Thursday, August 15, 2013

openSUSE: packaging workflow

I use the Open Build Service to work on openSUSE packages. There is a useful tutorial HERE.

Important resources:

  1. post-build-checks source code
  2. Spec file guidelines

And here is a summary of 'osc' commands I use the most:

alias oosc='osc -A'

Assuming you will be using the openSUSE Build Service, you will need to include the -A option on all the commands shown below. If you set up this alias, you can save a lot of typing.

osc search PKG

Search for a package. You can also use and zypper search PKG is also helpful.

osc search --binary PKG

Search for a binary package. If you know the name of a binary package (subpackage) and want to find the corresponding OBS project/package, this magic incantation is what you're looking for!

osc meta pkg PRJ PKG -e

If you are project maintainer of PRJ, you can create a package directly using this command, which will throw you into an editor and expect you to set up the package's META file. (Hint, it's easier to create new packages via the OBS web UI.)

osc meta prj PRJ -e

This throws up an editor with the meta data of project PRJ.

osc bco PRJ PKG

osc branch -c PRJ PKG

If you are not a project maintainer of PRJ, you can still work on PKG by branching it to your home project. Since you typically will want to checkout immediately after branching, 'bco' is a handy abbreviation.

osc ar

Add new files, remove disappeared files -- forces the "repository" version into line with the working directory.


Build the package locally -- typically I do this to make sure the package builds before committing it to the server, where it will build again. The REPOSITORY and ARCH can be chosen from the list produced by osc repos


Builds take place in a chroot environment, and sometimes they fail mysteriously. This command gives you access to that chroot environment so you can debug. In more recent openSUSEs the directory to go to is ~/rpmbuild/BUILD/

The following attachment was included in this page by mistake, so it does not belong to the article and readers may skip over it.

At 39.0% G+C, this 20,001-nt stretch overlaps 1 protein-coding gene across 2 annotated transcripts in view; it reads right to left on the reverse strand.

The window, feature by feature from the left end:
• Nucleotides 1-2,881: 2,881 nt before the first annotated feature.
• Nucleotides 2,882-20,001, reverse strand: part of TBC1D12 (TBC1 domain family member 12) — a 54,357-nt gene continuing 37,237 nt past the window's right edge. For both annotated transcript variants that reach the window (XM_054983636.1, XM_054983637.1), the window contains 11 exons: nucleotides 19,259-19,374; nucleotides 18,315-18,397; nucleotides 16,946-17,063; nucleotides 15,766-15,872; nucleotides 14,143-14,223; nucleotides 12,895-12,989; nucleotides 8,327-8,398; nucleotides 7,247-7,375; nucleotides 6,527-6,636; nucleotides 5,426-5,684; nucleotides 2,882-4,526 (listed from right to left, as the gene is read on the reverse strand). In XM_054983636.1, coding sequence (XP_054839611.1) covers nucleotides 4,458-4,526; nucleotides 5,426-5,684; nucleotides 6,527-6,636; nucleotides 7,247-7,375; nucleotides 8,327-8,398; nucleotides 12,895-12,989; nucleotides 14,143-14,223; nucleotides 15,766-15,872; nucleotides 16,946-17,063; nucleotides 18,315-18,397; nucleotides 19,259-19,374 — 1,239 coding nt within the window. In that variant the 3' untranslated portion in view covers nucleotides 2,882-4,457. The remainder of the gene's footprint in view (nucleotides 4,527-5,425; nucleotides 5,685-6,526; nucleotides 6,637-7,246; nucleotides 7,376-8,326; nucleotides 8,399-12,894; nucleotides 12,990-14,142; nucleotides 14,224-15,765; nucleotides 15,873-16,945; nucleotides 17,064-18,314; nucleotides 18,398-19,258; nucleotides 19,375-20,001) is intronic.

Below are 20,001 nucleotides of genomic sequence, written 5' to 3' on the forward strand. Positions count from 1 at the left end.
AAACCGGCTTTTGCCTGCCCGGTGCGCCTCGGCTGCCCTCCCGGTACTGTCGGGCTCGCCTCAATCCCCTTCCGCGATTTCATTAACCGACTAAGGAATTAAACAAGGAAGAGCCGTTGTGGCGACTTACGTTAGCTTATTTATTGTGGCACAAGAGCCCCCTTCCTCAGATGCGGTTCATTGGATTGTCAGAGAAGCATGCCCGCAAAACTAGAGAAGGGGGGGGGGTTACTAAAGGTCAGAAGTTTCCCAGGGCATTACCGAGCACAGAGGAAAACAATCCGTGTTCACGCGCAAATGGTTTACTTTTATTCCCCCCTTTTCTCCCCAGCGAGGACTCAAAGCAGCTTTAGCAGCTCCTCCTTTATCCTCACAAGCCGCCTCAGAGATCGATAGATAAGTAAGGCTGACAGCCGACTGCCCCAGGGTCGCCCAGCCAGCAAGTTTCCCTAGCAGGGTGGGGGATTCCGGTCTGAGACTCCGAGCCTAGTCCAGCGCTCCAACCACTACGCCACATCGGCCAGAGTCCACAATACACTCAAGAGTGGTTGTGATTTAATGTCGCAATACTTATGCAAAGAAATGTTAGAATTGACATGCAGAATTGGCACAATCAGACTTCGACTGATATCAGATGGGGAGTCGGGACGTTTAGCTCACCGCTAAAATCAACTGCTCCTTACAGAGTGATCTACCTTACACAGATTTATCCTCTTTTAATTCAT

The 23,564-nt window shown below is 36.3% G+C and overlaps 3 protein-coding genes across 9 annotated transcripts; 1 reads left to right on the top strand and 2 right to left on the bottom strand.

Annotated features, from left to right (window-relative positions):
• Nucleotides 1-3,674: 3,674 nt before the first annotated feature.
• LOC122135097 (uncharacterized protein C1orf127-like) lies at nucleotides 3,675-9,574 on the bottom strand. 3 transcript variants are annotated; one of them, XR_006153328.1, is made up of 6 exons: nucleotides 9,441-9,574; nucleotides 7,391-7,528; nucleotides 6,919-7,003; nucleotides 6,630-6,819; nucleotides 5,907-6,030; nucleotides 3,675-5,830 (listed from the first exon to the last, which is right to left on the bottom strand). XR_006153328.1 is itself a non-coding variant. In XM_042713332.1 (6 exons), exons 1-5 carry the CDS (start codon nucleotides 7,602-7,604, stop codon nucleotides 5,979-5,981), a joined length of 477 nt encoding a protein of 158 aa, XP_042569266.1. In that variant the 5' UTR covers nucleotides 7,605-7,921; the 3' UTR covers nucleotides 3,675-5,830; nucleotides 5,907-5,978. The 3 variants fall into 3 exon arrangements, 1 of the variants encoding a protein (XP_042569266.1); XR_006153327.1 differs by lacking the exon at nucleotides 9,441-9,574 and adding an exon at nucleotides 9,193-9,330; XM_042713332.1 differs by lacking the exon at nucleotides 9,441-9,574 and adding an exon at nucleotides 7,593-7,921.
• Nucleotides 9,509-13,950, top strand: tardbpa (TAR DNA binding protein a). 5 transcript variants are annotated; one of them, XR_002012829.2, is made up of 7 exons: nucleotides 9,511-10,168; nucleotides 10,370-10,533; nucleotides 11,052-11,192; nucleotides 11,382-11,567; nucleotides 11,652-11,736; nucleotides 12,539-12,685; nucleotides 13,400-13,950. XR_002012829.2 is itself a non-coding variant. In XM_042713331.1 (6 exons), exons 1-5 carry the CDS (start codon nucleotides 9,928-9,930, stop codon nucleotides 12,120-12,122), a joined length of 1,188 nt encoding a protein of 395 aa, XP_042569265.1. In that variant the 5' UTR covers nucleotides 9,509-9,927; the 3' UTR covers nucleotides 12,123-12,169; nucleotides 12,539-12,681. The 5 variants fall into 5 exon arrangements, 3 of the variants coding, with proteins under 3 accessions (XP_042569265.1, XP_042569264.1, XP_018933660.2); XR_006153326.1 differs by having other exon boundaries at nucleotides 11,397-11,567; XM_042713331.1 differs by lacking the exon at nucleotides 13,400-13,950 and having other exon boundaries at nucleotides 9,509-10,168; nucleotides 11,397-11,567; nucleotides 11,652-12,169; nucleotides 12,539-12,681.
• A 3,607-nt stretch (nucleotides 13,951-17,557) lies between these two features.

osc vc

After making your changes, edit the changes file. For each release you need to have an entry. Do not edit the changes file yourself: instead, use this command to maintain the changes file "automagically".

osc ci

Commit your changes to the server. Other SVN-like subcommands (like update, status, diff) also work as expected.

osc results

Check what the server is doing. Typically a build will be triggered by your commit. This command lets you see the status.

osc sr

'sr' is short for submitrequest -- this submits your changes to the PROJECT for review and, hopefully, acceptance by the project maintainers. If you're curious who those are, you can run osc maintainer (or osc bugowner)

osc rq list

'rq' is short for request -- and request list $PRJ $PKG lists all open requests ("SRs") for the given project and package. For example, if the package python-execnet was submitted to openSUSE:Factory from the devel:languages:python project, the following command would find the request:

$ oosc rq list devel:languages:python python-execnet
356494  State:review     By:factory-auto When:2016-01-28T12:01:16
        submit:          devel:languages:python/python-execnet@3 ->         openSUSE:Factory
        Review by Group      is accepted:  legal-auto(licensedigger)                         
        Review by Group      is accepted:  factory-auto(factory-auto)                        
        Review by Group      is new:       factory-staging                                   
        Review by Group      is new:       legal-team                                        
        Review by Group      is new:       opensuse-review-team                              
        Review by User       is new:       factory-repo-checker                              
        Comment: Please review build success

osc rebuildpac

Sometimes it's desirable to trigger a rebuild on the OBS server.

osc results

This command shows the current build status. Adding -v gives more information.


JFYI: lists all well known licenses and their original source. This becomes extremely handy if you start packaging.

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